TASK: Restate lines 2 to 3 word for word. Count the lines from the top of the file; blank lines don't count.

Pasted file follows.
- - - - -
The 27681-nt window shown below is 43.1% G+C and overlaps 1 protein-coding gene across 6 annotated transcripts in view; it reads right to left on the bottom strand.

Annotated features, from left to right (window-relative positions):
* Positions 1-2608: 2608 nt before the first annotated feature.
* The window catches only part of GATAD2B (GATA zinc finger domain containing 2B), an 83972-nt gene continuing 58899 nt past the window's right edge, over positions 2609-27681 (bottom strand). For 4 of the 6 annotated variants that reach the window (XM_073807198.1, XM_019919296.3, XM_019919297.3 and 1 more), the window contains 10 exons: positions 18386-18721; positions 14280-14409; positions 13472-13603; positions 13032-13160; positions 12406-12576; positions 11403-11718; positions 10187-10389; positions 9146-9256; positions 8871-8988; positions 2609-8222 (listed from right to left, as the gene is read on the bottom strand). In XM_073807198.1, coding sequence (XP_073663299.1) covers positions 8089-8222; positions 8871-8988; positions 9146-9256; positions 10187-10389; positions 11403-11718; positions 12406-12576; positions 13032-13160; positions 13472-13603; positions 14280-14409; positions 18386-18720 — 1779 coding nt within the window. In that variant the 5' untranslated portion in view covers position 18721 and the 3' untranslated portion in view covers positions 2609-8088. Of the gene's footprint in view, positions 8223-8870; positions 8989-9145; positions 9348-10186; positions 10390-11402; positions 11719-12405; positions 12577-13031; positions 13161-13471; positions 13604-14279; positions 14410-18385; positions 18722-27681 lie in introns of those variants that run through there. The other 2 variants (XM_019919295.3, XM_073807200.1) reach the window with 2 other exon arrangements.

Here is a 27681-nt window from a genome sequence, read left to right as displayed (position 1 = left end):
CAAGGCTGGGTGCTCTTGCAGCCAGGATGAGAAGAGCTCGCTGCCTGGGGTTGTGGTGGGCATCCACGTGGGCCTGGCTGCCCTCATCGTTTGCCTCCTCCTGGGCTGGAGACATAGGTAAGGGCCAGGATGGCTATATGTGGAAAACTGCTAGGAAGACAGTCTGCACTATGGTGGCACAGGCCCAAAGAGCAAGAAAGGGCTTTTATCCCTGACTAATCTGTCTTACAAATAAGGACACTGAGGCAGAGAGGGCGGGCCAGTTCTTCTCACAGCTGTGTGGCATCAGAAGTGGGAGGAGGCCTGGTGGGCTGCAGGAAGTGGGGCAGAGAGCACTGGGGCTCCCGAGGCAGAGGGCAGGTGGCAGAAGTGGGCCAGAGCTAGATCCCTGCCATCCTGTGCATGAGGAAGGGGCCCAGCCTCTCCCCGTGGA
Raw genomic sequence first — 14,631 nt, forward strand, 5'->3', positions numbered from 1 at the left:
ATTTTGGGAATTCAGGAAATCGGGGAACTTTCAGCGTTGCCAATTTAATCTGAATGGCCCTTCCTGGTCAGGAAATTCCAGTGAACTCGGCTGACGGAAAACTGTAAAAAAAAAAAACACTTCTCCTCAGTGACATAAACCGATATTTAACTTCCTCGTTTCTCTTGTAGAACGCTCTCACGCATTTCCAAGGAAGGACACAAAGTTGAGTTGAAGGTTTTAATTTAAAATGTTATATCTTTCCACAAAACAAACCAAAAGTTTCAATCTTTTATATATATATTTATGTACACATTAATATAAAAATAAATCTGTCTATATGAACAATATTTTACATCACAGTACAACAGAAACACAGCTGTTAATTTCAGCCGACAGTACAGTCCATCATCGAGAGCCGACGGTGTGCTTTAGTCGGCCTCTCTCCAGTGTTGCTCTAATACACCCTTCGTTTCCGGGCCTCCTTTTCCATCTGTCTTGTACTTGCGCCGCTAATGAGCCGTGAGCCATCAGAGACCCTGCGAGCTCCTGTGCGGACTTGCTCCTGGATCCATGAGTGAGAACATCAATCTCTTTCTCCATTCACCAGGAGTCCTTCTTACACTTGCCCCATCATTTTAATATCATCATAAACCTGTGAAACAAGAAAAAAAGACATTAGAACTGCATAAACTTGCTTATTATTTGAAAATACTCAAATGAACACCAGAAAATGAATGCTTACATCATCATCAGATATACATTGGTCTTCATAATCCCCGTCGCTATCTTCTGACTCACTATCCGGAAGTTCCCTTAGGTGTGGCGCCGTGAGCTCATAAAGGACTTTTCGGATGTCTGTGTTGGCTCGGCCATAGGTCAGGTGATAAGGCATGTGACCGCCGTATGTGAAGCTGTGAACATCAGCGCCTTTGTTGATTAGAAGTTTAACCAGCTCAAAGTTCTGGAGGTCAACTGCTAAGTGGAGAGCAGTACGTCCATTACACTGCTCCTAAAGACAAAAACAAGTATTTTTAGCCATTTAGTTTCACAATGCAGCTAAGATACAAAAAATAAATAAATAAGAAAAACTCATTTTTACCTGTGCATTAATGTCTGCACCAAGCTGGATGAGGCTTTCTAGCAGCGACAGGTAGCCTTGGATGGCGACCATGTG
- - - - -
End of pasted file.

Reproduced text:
Annotated features, from left to right (window-relative positions):
* Positions 1-2608: 2608 nt before the first annotated feature.